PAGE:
To see the allure of Valeant to value investors, let me go back to mid-year last year, when the company's business model was going strong, its stock price was higher than $200/share and its enterprise value exceeded $100 billion. If the intrinsic value of a company is driven by cash flows from existing assets, value-creating growth and low risk, Valeant looked attractive on almost every dimension:

Valeant was not only delivering the value trifecta, high revenue growth in conjunction with high operating profit margins and generous excess returns, but was doing so on steroids (taking the form of low taxes and high debt). One note of caution even then, though, was that the business model was built on an architecture of acquisitions, with acquisition accounting playing a large role in pushing up operating profitability and lowering taxes.  If you were unfazed by the acquisition accounting effect and assumed that the company could continue to deliver this combination going forward, the value per share that you would have obtained for the company would have been more than $200/share. 
Download spreadsheet
In estimating the value, I did lower the compounded revenue growth for Valeant to 12% for the next ten years, but that translates into revenues more than tripling over the decade. 

From Star to Cash Cow
While many trace Valeant's fall to September and October of 2015, when short sellers launched an assault on its links to Philidor, an online pharmacy, the business model was already under pressure in the months prior, a victim of its own financial success. The model was designed, in my view, to operate under the radar, since key parts of it (the drug pricing and acquisition accounting) would wither under exposure. While much of what Valeant did in 2010 and 2011, when the company was not a household name, went unnoticed, its actions in 2015, when it was a higher profile company, drew attention from unwelcome sources. The company's acquisition of Salix increased the scrutiny, both because of it's size and partly because the Salix drugs that Valeant acquired (and repriced) affected more people (and drew more complaints). The Philidor revelations pushed these concerns into hyperdrive and the stock lost almost 55% of its value in September and October, dropping from $180/share to $80/share.

In my November post, I rehashed much of this story and argued that even if Valeant were able to survive legal and regulatory scrutiny, the company would never be able to return to its old business model. In effect, even in the absence of more bad news, Valeant would have to be run like other pharmaceutical companies, reliant on R&D, rather than acquisitions, for (more anemic) growth. Removing the debt-funded acquisitions and the drug repricing  from the business model yielded a company with lower revenue growth (3% a year, rather than 12%), lower margins (a pre-tax operating margin of 43.66%, instead of 49.82%) and higher taxes (with an effective tax rate of 20% replacing 16.51%).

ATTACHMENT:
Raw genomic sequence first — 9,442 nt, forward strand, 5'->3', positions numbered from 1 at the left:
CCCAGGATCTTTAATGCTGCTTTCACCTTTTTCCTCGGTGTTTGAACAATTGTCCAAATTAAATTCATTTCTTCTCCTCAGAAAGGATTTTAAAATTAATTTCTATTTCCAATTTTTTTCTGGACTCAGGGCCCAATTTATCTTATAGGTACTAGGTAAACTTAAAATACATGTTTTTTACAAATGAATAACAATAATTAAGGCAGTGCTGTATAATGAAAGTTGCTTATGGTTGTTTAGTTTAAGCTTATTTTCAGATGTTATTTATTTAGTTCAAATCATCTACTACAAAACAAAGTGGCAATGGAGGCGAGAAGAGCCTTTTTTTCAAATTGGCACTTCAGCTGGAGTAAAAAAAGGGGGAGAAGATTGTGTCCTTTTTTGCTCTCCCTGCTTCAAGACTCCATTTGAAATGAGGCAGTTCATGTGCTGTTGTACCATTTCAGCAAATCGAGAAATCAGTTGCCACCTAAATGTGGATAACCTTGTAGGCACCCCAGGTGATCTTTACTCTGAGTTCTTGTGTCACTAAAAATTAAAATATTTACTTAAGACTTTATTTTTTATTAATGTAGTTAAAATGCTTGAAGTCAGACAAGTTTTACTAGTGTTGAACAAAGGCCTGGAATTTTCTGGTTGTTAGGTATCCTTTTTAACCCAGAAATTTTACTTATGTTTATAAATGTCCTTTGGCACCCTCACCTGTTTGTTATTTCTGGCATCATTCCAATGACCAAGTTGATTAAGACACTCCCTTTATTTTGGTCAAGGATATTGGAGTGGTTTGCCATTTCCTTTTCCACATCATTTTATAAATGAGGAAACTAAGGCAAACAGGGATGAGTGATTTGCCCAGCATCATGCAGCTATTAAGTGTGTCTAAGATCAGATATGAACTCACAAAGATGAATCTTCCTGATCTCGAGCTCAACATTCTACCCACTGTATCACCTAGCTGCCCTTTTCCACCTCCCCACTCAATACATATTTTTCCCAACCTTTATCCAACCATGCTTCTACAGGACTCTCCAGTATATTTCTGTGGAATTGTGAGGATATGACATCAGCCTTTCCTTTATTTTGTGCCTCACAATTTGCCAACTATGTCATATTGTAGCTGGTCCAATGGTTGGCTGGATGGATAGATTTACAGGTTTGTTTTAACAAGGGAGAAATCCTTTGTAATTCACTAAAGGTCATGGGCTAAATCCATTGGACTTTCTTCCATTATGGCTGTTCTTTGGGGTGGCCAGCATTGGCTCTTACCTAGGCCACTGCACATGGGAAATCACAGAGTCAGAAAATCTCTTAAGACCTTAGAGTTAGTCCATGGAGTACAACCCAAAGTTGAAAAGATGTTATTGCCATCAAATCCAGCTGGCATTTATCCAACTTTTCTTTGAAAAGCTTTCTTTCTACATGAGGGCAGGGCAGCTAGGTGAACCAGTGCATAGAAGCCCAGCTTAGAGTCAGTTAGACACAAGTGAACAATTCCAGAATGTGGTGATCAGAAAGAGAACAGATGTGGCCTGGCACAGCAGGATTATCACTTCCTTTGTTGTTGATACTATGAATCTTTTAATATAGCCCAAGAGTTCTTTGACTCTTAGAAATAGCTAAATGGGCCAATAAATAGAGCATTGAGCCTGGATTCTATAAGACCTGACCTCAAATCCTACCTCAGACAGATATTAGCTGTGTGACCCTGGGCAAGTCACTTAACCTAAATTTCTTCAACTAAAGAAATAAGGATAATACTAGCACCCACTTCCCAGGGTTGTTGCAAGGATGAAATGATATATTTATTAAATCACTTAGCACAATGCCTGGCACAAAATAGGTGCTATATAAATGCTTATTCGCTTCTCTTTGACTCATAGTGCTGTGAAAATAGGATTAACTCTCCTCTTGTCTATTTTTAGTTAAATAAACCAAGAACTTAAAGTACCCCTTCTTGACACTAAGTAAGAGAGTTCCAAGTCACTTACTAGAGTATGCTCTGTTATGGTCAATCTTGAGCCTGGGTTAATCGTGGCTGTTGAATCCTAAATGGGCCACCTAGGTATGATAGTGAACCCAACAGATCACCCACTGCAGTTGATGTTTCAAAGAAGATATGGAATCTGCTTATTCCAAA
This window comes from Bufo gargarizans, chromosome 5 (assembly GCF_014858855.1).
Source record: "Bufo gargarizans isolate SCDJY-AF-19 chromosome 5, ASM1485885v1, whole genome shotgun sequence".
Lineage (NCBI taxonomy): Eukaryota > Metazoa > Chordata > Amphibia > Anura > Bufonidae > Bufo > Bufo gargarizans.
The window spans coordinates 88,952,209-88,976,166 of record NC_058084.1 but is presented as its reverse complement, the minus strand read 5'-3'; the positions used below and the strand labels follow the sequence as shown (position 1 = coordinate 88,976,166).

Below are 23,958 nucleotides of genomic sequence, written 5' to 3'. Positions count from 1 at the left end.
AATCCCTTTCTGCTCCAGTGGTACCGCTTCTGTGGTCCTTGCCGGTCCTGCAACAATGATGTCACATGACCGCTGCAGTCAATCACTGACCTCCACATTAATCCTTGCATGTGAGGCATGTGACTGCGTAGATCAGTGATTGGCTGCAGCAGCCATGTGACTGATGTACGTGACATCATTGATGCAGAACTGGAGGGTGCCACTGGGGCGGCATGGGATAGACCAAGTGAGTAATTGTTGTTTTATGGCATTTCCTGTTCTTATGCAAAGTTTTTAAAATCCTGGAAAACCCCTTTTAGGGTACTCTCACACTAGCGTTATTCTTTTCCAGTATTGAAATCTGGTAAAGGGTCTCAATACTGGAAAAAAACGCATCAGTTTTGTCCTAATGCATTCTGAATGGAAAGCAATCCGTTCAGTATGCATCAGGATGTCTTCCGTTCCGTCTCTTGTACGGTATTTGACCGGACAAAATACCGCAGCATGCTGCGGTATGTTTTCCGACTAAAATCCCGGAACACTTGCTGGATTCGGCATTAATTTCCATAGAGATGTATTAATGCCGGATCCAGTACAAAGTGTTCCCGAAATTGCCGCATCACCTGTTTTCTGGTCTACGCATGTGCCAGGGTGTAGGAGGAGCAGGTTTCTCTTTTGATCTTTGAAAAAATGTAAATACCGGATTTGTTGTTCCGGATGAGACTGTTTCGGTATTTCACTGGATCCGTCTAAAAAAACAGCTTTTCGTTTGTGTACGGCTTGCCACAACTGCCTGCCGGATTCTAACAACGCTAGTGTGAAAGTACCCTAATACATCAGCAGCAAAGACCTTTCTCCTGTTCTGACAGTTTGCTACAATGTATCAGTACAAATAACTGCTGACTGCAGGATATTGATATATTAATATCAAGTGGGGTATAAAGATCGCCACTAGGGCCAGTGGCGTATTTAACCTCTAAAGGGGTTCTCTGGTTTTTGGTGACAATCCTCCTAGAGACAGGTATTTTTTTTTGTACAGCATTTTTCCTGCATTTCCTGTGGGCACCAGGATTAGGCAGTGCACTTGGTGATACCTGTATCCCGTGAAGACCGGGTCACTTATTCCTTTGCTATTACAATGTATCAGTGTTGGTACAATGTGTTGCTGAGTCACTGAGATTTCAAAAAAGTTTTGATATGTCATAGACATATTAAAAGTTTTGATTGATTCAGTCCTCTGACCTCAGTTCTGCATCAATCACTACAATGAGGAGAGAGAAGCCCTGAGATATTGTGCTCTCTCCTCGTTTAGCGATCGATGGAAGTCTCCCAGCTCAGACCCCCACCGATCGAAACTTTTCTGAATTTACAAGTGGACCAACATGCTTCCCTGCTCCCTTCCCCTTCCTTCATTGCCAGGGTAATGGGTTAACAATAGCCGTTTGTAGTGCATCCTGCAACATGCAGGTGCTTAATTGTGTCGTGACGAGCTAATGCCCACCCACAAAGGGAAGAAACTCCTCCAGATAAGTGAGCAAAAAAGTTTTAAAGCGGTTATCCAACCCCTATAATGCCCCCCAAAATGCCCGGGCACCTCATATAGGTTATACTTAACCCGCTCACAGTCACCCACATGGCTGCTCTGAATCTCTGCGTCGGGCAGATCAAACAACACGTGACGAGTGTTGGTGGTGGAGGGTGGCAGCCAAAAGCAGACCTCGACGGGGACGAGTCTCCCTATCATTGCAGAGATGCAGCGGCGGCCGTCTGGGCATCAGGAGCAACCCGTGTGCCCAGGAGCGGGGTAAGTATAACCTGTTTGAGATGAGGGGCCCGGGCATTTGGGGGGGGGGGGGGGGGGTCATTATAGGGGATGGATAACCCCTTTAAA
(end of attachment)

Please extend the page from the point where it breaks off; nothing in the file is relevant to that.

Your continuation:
Download spreadsheet

Note that these numbers were reflective of more conventional drug companies and reflect a profitable, albeit slow-growth business. With these numbers, though, the value per share that I obtained for Valeant was about $77, down substantially from its star status, but the market price, at $82, was higher. 

From Cash Cow to Dog?
If there were dark clouds on the horizon for Valeant in November 2015, the months since have only made them darker for four reasons:
  1. Information blackout: In November 2015, when I valued Valeant, I used the most recent financial filings of the company, from October 2015,  to update my numbers. Almost six months later, there have been no financial filings since, and the 10K that was expected to be filing in February 2016 was delayed, ostensibly because the company was still gathering information, and that delay has extended into April. 
  2. Managerial Double talk: In the intervening months, Valeant’s managers have been in the news, almost as often giving testimony to Congress, as holding press conferences. Arguing, as they did, that they grew through R&D like any other pharmaceutical company and that their revenue increases came mostly from volume growth (rather than price increases) was so much at odds with the facts that they became less credible with each iteration. Michael Pearson’s hospitalization for an undisclosed illness, just before Christmas, was something that was out of the company’s control but its handling added to the air of opacity around the company. 
  3. Legal Jeopardy: The Philidor entanglement, the original source of the crisis, did not go away. In fact, the company, after claiming that separation from Philidor would be low-cost and easy backtracked in January and February with disclosures that suggested deeper links, with the potential for legal problems down the road.